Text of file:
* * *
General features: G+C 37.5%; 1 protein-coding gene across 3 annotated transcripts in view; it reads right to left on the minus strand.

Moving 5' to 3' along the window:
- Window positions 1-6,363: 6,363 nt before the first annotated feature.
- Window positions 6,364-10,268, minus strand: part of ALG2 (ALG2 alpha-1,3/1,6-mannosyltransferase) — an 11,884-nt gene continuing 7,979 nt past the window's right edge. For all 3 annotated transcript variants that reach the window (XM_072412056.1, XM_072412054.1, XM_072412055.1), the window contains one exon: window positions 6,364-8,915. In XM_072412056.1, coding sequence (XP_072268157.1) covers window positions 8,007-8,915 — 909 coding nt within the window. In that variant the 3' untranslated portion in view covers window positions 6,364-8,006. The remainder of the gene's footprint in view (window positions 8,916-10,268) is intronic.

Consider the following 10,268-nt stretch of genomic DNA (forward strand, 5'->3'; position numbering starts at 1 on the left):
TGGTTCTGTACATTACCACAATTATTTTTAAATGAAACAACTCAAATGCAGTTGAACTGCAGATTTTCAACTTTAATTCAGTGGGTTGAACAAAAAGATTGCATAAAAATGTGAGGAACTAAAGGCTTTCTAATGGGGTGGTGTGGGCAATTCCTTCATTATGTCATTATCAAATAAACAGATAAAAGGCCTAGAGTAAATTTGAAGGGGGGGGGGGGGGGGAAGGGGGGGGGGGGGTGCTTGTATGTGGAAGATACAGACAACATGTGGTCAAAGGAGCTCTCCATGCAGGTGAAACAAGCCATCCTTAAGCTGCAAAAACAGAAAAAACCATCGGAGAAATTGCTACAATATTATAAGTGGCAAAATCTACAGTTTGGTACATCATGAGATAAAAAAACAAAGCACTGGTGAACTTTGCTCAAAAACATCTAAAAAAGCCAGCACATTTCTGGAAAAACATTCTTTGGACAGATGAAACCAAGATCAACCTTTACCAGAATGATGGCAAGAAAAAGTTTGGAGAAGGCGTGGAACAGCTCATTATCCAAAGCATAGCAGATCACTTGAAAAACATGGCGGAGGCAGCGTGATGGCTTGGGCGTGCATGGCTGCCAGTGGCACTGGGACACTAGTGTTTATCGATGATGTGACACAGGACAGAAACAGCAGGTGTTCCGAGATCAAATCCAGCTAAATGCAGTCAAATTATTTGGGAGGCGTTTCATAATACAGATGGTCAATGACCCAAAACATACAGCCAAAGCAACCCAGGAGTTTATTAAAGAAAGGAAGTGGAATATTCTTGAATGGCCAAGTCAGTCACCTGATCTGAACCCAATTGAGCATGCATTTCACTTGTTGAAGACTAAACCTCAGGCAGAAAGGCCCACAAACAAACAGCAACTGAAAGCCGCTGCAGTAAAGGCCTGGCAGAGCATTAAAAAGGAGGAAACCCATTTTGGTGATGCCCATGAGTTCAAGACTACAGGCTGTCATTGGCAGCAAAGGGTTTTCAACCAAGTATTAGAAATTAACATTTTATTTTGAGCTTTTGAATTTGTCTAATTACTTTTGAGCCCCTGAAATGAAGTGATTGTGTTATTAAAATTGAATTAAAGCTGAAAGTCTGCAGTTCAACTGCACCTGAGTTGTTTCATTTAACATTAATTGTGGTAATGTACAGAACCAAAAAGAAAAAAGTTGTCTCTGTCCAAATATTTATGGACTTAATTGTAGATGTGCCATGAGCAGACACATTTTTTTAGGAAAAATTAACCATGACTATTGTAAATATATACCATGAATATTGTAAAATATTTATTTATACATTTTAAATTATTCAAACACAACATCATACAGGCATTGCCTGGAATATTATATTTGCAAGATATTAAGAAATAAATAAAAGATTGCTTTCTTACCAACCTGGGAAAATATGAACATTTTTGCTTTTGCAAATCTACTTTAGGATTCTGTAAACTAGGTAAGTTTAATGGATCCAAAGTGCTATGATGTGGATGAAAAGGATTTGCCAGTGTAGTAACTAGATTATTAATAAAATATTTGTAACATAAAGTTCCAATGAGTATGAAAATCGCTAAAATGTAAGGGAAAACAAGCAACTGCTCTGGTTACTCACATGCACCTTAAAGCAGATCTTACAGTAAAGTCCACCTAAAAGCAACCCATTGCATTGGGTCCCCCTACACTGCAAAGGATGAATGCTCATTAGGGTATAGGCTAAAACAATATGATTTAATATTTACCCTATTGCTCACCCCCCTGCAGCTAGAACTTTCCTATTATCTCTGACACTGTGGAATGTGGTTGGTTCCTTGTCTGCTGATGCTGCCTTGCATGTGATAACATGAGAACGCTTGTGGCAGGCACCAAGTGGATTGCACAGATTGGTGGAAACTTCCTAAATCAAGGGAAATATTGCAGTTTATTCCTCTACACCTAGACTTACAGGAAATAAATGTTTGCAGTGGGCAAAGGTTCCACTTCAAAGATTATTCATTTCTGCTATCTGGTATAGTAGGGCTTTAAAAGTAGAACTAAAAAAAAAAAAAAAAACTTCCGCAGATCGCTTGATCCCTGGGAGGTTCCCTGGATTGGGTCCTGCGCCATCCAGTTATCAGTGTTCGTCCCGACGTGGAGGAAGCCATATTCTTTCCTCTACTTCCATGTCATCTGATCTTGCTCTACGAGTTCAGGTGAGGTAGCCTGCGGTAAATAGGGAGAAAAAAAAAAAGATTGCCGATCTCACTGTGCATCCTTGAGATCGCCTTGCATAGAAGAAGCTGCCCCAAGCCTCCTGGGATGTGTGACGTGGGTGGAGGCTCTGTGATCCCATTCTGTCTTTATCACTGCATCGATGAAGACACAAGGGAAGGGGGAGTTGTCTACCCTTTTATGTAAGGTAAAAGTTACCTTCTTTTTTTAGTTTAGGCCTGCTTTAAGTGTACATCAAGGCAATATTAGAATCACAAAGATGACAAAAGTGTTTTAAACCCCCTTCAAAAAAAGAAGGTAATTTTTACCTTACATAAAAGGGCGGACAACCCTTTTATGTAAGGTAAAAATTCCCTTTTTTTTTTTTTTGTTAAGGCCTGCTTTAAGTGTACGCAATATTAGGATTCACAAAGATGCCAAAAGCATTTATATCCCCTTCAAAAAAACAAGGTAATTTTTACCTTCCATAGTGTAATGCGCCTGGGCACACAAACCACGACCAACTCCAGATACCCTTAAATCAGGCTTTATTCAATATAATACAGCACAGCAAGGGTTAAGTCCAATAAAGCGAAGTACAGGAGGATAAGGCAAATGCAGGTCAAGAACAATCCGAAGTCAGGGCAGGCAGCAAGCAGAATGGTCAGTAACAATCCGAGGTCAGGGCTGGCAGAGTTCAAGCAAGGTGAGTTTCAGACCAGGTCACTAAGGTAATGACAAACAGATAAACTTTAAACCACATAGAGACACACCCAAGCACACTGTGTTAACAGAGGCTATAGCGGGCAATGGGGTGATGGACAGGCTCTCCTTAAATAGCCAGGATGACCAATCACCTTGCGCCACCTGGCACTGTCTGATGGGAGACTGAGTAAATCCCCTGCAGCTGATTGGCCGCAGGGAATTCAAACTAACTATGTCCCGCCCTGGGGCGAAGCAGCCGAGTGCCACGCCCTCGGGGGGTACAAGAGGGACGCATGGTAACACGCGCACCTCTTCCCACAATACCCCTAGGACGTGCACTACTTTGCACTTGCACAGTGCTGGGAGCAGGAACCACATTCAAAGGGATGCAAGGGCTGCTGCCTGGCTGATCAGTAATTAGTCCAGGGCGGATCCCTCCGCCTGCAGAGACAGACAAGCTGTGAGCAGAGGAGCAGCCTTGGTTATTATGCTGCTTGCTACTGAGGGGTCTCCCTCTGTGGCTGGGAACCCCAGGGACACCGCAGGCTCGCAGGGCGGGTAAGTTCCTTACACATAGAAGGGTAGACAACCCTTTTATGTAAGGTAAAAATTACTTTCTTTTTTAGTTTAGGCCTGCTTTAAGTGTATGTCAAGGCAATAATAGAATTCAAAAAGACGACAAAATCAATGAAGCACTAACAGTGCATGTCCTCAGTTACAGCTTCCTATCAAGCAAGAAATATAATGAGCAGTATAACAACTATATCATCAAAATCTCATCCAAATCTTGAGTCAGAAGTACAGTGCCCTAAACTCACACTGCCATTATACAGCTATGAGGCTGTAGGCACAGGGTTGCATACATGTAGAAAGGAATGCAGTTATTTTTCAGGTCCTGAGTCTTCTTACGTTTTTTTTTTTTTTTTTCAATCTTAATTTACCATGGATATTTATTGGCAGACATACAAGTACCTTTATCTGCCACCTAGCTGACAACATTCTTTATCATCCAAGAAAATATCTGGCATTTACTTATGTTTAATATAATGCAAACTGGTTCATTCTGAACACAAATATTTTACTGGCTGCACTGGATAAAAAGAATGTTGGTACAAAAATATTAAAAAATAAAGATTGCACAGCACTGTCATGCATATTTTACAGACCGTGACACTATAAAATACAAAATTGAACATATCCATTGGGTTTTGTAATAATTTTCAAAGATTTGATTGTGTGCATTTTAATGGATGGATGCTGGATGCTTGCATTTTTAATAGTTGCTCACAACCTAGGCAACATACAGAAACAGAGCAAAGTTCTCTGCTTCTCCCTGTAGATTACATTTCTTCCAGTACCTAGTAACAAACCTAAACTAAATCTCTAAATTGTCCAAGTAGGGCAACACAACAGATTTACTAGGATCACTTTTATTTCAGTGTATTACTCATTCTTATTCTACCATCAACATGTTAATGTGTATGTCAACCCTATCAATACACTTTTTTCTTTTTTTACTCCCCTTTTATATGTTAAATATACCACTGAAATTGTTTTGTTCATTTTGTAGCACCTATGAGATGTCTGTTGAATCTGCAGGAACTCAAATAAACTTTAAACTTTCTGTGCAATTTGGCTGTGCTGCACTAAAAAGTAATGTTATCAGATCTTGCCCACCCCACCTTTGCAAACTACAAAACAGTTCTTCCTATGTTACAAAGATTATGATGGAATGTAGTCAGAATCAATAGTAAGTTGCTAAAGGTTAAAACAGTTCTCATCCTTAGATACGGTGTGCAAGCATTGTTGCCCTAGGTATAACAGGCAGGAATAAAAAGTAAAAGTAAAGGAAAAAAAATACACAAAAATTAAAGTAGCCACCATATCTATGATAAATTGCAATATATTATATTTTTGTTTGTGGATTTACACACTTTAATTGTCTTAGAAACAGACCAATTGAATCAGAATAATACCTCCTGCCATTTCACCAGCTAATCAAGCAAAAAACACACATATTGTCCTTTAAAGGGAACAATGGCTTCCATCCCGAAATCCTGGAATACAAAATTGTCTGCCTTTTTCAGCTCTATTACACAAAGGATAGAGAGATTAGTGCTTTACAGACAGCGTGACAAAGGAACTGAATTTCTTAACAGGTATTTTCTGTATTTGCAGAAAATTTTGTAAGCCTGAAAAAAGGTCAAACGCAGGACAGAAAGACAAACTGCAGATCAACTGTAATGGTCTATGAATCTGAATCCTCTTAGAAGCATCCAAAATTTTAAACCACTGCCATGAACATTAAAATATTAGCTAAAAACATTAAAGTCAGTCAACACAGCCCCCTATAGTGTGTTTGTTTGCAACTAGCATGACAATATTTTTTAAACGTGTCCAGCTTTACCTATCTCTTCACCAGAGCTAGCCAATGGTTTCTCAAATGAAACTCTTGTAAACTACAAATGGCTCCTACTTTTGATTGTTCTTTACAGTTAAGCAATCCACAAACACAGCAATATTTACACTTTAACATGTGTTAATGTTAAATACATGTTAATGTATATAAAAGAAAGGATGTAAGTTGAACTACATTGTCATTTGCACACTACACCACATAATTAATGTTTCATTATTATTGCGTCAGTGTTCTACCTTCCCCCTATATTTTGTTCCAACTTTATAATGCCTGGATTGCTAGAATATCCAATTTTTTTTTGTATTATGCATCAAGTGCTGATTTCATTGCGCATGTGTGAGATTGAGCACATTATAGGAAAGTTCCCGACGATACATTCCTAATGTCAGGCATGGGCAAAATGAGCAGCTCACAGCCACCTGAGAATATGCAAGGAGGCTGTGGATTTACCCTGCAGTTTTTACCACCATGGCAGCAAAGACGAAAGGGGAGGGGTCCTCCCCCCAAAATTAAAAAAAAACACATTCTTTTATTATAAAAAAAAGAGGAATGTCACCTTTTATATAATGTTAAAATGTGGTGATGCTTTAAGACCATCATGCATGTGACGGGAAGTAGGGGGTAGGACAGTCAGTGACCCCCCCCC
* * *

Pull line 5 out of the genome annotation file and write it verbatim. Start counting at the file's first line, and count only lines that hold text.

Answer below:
Consider the following 10,268-nt stretch of genomic DNA (forward strand, 5'->3'; position numbering starts at 1 on the left):